Ma Africa leads the way


At a recent festival in South Africa attended by young leaders from Africa committed to the United Nations’ sustainable development goals, I noticed something endearing. Many women, chosen to attend the meeting as “goalkeepers” because they are taking action in their countries to help to reach the goals, flocked excitedly to hear words of wisdom from Graça Machel, a former freedom fighter in Mozambique and minister and one of The Elders.

It was a beautiful scene to watch. Young African women, including me, see Machel as our Mama, our role model. She is a member of the Africa Progress Panel, a group of 10 distinguished individuals who advocate for equitable and sustainable development in Africa. She is also an internationally recognised and respected advocate for women and children’s rights, and the founder of the Graça Machel Trust.

And because Machel is a role model who is walking the talk, many of us turned to her hoping for tips on how to tackle Africa’s problems.

Her advice was simple: we need to empower women. If half the population is left behind, nobody will reach their goals. She urged us to start by empowering one another and to turn our individual efforts into a river — a movement, a network.

I wondered how many African women in leadership positions could enlist such a worshipful crowd? How many of them are open and willing to share lessons they have learned? How many are willing to pave the way, open their networks and coach young African women and girls to build a pan-African network of powerful women?

Women make up almost 50% of the population in Africa. But African women still hold only a small share of top leadership positions in the continent. According to a 2016 Women Matter Africa McKinsey & Company report, women are still under-represented at every level of top leadership positions, including on the corporate ladder. According to a 2018 Grant Thornton Women in Business: Beyond Policy to Progress report, women fill 29% of senior roles in business in South Africa and one in five local businesses still have no women at all in senior positions.

The shortage of representation of women in senior positions is not only an African problem. It persists around the world, including in the United States and in the United Nations.

If Africa is to achieve the sustainable development goals, representation of women in every area has to double. After all, they make up 50% of the population, and their participation is essential. For example, take goal two, which focuses on ending hunger, achieving food security and promoting sustainable agriculture. In Africa, women make up half the agricultural workforce and prepare up to 90% of household meals.

Clearly, you cannot end hunger in Africa without women, and we will get there faster if we ensure that they are represented in leadership positions in the agricultural industry.

Furthermore, women are powerful agents of change and development and they can bring in new knowledge, brainpower and innovative ideas to solve Africa’s challenges. Concomitantly, young African women must be mentored so that they can take up these positions.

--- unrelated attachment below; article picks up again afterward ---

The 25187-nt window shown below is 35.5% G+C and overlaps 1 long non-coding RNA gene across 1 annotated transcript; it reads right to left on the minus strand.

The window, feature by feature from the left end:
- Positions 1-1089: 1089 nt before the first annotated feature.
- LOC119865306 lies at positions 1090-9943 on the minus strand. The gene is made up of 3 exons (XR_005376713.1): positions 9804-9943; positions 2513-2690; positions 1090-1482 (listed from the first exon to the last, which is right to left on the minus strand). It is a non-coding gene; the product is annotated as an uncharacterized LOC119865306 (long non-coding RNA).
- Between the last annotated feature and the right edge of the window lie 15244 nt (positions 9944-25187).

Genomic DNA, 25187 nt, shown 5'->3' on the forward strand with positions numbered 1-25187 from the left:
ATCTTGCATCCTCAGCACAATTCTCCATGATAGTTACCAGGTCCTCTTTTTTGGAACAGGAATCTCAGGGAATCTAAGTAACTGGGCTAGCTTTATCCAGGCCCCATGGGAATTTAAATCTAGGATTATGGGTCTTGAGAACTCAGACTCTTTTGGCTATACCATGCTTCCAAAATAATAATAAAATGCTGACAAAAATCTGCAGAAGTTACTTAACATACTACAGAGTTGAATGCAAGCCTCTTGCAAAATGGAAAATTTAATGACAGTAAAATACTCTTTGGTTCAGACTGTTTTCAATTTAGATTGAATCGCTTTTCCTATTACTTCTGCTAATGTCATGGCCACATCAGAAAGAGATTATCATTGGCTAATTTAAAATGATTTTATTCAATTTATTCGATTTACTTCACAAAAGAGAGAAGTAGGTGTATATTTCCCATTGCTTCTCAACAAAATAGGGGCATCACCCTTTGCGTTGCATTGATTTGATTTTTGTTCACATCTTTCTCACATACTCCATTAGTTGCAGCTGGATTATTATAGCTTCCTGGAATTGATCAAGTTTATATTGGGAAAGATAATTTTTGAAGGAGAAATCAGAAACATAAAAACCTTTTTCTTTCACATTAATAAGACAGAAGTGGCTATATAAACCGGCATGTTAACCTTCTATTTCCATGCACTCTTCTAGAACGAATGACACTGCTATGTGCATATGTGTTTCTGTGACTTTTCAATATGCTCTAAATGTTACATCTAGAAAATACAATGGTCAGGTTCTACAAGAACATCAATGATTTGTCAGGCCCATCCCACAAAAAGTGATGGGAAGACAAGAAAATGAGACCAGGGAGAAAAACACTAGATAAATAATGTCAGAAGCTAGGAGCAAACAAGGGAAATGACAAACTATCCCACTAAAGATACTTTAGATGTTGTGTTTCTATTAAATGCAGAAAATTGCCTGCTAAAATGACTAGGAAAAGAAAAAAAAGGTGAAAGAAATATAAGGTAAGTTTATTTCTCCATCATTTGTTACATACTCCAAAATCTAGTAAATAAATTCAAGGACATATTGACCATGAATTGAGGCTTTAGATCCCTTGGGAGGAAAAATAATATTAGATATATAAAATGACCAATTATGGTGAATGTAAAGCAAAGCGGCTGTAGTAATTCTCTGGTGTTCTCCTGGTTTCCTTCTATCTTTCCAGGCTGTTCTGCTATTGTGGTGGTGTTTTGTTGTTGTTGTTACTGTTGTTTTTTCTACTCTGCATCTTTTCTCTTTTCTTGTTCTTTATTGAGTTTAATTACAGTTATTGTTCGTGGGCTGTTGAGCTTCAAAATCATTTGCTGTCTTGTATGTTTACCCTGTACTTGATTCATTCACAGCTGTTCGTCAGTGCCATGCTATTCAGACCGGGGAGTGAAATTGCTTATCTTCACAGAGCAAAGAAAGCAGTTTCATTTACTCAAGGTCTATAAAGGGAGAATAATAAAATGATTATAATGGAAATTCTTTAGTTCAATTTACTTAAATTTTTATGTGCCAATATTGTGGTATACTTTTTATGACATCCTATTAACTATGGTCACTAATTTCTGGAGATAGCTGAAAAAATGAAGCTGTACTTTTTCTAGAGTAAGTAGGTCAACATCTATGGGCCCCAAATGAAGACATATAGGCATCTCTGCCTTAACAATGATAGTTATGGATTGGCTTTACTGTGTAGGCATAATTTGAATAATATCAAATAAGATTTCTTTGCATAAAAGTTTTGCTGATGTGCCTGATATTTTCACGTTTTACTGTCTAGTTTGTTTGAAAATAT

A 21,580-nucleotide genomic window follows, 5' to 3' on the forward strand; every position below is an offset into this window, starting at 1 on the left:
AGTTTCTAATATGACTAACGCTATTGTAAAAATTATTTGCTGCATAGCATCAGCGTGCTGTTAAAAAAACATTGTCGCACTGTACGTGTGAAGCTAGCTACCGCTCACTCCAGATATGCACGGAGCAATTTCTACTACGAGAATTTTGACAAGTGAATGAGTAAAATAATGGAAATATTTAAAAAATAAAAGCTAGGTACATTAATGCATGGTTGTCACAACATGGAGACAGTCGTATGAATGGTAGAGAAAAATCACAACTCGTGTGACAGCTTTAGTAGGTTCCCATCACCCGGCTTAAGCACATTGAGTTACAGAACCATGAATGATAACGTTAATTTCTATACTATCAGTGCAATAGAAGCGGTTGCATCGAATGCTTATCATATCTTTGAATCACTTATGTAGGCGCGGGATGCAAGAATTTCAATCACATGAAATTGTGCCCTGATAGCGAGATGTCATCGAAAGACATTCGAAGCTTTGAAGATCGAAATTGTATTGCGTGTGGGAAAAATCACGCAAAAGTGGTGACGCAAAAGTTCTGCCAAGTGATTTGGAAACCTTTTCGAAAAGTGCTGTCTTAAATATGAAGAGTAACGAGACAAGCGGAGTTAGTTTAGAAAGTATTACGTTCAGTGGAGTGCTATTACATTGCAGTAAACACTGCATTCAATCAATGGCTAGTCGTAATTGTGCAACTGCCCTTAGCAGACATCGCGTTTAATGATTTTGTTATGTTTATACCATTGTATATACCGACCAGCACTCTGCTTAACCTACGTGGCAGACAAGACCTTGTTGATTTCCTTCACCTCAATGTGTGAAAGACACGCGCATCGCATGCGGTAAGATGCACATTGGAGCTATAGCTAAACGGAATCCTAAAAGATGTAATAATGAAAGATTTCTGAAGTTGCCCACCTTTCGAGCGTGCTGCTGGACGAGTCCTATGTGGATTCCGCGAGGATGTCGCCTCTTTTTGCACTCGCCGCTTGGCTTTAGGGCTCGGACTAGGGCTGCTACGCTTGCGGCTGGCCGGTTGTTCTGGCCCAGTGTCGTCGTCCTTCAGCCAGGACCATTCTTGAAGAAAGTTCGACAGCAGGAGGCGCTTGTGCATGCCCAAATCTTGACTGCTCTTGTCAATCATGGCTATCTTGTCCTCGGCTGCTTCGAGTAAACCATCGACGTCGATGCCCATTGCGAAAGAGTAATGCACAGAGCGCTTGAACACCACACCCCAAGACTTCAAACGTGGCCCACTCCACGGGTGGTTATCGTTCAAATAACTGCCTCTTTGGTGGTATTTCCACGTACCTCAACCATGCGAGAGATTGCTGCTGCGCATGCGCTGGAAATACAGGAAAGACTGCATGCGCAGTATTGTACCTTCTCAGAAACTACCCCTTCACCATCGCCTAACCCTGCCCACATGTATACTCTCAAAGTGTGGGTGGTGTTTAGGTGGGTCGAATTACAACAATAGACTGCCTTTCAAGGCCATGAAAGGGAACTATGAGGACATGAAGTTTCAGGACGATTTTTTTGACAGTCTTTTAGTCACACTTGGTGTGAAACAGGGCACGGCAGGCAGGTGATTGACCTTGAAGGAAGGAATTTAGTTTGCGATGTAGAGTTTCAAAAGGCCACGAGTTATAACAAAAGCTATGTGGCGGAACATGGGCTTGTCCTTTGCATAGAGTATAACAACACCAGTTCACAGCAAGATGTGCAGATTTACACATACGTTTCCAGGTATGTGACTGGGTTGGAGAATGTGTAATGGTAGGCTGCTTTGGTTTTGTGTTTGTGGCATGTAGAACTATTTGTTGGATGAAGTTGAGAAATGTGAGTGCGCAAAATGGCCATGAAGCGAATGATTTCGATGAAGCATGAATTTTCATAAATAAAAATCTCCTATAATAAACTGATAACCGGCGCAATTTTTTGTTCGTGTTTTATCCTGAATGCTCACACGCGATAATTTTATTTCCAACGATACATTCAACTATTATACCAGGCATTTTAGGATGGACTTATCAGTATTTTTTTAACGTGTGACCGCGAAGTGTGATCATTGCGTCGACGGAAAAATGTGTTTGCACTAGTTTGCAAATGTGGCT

But it is also not just about doubling the number of women in positions of power. Evidence shows that more gender diversity can translate into increased productivity, greater innovation and greater idea diversity. Furthermore, evidence shows that women leaders are accelerators and can help companies to unlock their “economic prize” associated with pursuing the sustainable goals.

The good news is that Africa is making progress. Ethiopia recently elected its first female president and women now make up 50% of its Cabinet. Also, 50% of Rwandan Cabinet ministers are women.

Africa has also had a handful of women serving as popularly elected presidents, including Ellen Johnson Sirleaf, who led Liberia from 2006 to 2018, and Joyce Banda, who served as the president of Malawi from 2012 to 2014.

Throughout the continent, increasingly, women are occupying senior positions, beginning with the UN and other international organisations, and in national governments and in civil society organisations. Africa has also produced Nobel prize-winners such as Kenya’s Wangari Maathai and has several influential women in all areas, from business and agriculture technology, science and media.

But, even as women rise to these powerful positions of power, the bigger questions remain: Are women leaders doing their part to bring more young women into positions of influence and power? Are powerful women actively mentoring younger women? Are they extending a helping hand?

Michelle Obama, when introducing then United States president Barack Obama in 2012, said this about helping others: “If you have worked hard, and done well, and walked through that doorway of opportunity, you do not slam it shut behind you. You reach back and give other folks the same chances that helped you succeed.”

The truth is, if Africa has to tackle the sustainable development goals and bring meaningful and long-lasting change, African women in positions of influence and power must commit themselves to opening their doors and networks for aspiring young women. They must share their wisdom, including the best practices they have learned during their careers.

By empowering young women and supporting the initiatives they are working, we can set Africa on course towards achieving the sustainable development goals. We must invest, mentor and support them.

Esther Ngumbi is a researcher in the department of entomology at the University of Illinois

Esther Ngumbi
Guest Author

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